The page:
As you enter the gallery you see woodcarvings and masks by Native artists and two wonderful lithographs by Rick Bartow, a Native artist well known in the area whose art skillfully combines contemporary and traditional forms of expression. Along the right wall are photographs depicting the history of the college from the Evans Library collection, and facing back toward the entrance is the "Chained Library," a display of books connected by chains and written by TESC alumni. There are two short films on a continuous loop: "House of Welcome" produced and directed by Sandy Osawa and Yasu Osawa, and "Mary Hillaire: A Lasting Vision" by Barbara Smith and the late Marge Brown, former faculty member. Hillaire founded the Native American Studies Program at Evergreen.

Polaroid photot of Keith Haring and Juan Dubois, 1983. Gift from the Andy Warhol Foundation for the Visual Arts.

Andy Warhol: Keith Haring and Juan Dubose 1983.

Along the back wall is a richly colored and glowing line of fabric wall tiles from Liz Whitney Quisgard's "Wall Hanging Series." It is a series of 10 squares lined up to fill an entire wall with overlapping geometric patterns in burning tones of red, orange, purple and yellow. It is quite beautiful and deceptively simple; i.e., much more complex than it looks at first.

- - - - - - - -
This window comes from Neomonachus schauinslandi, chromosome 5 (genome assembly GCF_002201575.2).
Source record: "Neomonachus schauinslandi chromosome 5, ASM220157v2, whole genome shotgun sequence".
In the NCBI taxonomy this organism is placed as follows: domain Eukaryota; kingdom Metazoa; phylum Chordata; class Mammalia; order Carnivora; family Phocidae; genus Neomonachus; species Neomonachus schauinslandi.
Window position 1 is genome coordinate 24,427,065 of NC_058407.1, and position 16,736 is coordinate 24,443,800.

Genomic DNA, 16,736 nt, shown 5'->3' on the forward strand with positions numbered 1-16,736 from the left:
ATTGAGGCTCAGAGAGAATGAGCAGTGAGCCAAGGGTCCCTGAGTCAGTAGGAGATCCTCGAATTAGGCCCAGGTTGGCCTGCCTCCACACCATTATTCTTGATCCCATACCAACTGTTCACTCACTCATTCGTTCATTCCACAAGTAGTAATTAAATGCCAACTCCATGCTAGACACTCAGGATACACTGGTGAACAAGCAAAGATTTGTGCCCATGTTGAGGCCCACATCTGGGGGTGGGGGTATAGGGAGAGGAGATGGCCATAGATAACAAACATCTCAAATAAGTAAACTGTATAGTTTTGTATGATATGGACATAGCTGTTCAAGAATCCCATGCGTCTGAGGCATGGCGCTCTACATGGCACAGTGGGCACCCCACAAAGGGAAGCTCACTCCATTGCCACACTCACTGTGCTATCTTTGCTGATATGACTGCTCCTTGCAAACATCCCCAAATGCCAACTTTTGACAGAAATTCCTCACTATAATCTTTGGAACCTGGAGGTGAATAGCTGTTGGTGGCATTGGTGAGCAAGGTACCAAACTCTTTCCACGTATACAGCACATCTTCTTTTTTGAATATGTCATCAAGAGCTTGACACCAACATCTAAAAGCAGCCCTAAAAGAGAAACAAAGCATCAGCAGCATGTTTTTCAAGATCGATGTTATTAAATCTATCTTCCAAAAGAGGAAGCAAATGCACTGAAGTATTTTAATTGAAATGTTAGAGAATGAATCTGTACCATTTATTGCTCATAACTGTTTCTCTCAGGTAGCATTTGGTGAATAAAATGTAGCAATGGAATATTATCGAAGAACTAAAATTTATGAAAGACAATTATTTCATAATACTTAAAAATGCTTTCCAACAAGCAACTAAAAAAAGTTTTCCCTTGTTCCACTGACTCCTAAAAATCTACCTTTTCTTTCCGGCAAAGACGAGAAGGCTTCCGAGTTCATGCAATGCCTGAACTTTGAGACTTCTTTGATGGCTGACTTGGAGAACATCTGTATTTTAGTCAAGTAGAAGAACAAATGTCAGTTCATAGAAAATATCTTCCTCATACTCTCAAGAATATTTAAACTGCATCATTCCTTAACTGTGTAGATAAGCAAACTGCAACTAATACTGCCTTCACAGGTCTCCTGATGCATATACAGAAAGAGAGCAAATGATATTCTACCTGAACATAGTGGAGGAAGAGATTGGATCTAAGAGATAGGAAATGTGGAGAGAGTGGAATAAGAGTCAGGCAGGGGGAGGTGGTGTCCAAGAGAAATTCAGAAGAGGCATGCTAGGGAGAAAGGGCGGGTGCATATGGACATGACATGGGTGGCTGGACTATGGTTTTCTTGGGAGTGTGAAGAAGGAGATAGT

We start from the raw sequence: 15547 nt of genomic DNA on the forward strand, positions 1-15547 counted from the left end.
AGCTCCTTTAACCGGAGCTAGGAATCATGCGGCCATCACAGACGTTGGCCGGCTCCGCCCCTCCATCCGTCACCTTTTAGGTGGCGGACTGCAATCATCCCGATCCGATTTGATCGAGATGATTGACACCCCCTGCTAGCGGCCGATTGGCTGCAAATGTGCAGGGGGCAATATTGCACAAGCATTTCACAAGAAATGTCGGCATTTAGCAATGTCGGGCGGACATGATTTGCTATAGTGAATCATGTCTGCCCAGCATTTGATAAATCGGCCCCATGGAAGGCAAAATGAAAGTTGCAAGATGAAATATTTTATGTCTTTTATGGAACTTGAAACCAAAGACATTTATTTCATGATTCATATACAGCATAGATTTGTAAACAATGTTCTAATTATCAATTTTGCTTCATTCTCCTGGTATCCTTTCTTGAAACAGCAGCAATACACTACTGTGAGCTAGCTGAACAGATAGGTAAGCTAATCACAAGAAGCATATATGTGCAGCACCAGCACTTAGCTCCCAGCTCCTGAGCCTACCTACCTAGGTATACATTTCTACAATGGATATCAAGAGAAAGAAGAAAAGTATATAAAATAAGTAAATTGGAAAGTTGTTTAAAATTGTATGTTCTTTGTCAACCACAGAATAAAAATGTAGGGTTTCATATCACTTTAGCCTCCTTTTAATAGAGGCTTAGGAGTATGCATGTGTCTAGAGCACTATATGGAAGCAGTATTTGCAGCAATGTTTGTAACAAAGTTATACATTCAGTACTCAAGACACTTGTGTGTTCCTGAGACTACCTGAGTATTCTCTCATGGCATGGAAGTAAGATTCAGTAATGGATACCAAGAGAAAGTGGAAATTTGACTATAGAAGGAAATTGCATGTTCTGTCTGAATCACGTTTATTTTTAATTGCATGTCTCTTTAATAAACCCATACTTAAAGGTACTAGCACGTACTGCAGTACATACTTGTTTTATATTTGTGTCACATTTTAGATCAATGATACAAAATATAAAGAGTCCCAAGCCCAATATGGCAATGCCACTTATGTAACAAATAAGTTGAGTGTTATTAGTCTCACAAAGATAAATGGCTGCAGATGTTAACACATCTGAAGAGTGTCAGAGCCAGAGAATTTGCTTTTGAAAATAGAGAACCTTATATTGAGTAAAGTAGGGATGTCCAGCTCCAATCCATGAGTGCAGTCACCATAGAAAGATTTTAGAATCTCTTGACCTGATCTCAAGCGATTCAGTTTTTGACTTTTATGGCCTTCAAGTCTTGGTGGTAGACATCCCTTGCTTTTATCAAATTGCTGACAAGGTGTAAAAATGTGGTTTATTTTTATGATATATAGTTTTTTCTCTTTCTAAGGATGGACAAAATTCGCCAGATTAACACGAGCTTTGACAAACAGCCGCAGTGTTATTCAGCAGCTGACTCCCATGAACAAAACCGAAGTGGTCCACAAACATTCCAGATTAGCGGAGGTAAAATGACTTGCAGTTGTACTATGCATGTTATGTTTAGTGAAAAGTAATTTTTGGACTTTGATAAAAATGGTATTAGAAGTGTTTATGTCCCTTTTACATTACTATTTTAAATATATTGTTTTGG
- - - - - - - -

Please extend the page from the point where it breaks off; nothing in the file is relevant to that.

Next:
Another wall is filled with photographs, mostly black and white, and prints by a variety of artists. Among these is a strong portrait of Helmi Juvonen by the great local photographer Mary Randlett. There is a lovely photo by Judy Dater of a woman, "Twinka," in a see-through dress in a wooded setting with deep, dark eyes and a fierce expression. There are two famous photos by Edward Weston, "Nude" and "Bell Pepper." Both the food and the woman become strong abstract sculptures due to Weston's lighting and camera angle. Surely everyone will recognize Andy Warhol's color portrait of Keith Haring, but how many will recognize his lover, Juan Dubose? They are pictured along with Miquel Bose, the jokey Willie Shoemaker, and Bracka Weintraub. These four Polaroid portraits by Warhol are mounted in a single frame. On a stand nearby is a book of 50 photos by Warhol donated by the Andy Warhol Foundation for the Visual Arts including portraits of many of his friends - some celebrities and some unknown.